A Texas company, Oncor Electric Delivery Co., recently commissioned a study that looked into deploying 3 to 5 gigawatts of energy storage for the grid in Texas. The cost of deployment could reach $2 billion but the study found that deploying energy storage would provide a net benefit for consumers by reducing energy costs while increasing grid reliability and making the grid more solar and renewable energy-friendly.
"The Value of Distributed Electricity Storage in Texas: Proposed Policy for Enabling Grid-Integrated Storage Investments," is authored by Judy Chang, Johannes Pfeifenberger, Kathleen Spees, and Matthew Davis. "Considering both the impact on electricity bills and improved reliability of grid-integrated storage, the customer benefits would significantly exceed costs," lead author Chang said.
Oncor, a transmission and distribution service provider (TDSP) in Texas, recently contracted with The Brattle Group to investigate the use of grid-tied energy storage in Texas. They found that grid-integrated electricity storage could be deployed cost-effectively and provide substantial net benefits to Texas’ ERCOT power system. Texas, which has an electric grid system throughout most of the state that is independent from other states, would offer an interesting test case for deploying energy storage on a large-scale.
The company already is discussing using Tesla Motors batteries for such a system, according to Bloomberg. Such a partnership could also result in a partnership that could bring large-scale battery manufacturing to Texas. After all, San Antonio, Texas utility CPS Energy was able to lure PV manufacturing to the region with a contract for 400 megawatts of solar panel projects in the region. The grid-storage project could be more than 10 times bigger in terms energy storage deployment.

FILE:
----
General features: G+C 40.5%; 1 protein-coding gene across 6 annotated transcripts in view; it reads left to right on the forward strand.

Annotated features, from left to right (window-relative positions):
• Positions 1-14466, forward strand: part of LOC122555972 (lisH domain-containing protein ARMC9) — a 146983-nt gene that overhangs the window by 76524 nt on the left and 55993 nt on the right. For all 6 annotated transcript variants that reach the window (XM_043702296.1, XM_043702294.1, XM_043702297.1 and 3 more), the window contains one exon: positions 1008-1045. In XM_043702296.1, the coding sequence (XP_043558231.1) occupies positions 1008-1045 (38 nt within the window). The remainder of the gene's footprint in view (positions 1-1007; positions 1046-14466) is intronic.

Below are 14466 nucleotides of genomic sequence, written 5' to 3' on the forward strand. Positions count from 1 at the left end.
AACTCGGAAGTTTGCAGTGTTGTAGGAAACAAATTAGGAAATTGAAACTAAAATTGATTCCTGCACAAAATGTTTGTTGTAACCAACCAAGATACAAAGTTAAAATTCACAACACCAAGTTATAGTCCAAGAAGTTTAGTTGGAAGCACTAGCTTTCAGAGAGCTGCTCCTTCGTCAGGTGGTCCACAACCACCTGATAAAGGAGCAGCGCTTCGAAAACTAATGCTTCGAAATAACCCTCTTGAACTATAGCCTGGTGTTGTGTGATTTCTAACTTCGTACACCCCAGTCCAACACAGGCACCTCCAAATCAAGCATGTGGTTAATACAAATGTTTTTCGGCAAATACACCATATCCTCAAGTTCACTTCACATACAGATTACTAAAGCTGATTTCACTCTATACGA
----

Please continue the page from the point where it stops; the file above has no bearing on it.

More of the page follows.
The report estimated that the cost of energy storage would be $350 kilowatts per hour. At that rate it found that 3 to 5 gigawatts of energy storage would be the most cost-effective. Such a system would deliver four primary benefits including avoided distribution outages, deferred transmission and distribution (T&D) investment, avoided new generation or demand-side capacity investments, and electricity production cost savings, according to The Brattle Group.
But Chang cautioned that the benefits will only be realized if deployed in certain ways. “An efficient scale of storage deployment would not be reached if deployed by merchant developers who rely solely on participation in the wholesale market, or by retail customers who use it solely for back-up power, or by wires companies who deploy it solely for capturing T&D benefits. These entities, independently and separately, will not be able to capture the full value of the storage to viably support the magnitude of investment that could be cost-effective for ERCOT,” Chang said.
The study also showed that Texas’ regulatory framework would have to allow investors to: “Capture the combined values of storage from the wholesale market, the T&D systems, and customer outage reduction. Thus, the authors recommend a regulatory framework that would involve allowing the transmission and distribution companies to deploy the electricity storage on the distribution system and ‘auction off’ to independent third parties the rights to use the storage facilities for participation in the wholesale market,” Brattle said. Such conditions would require changes in Texas’ regulatory framework.Tweet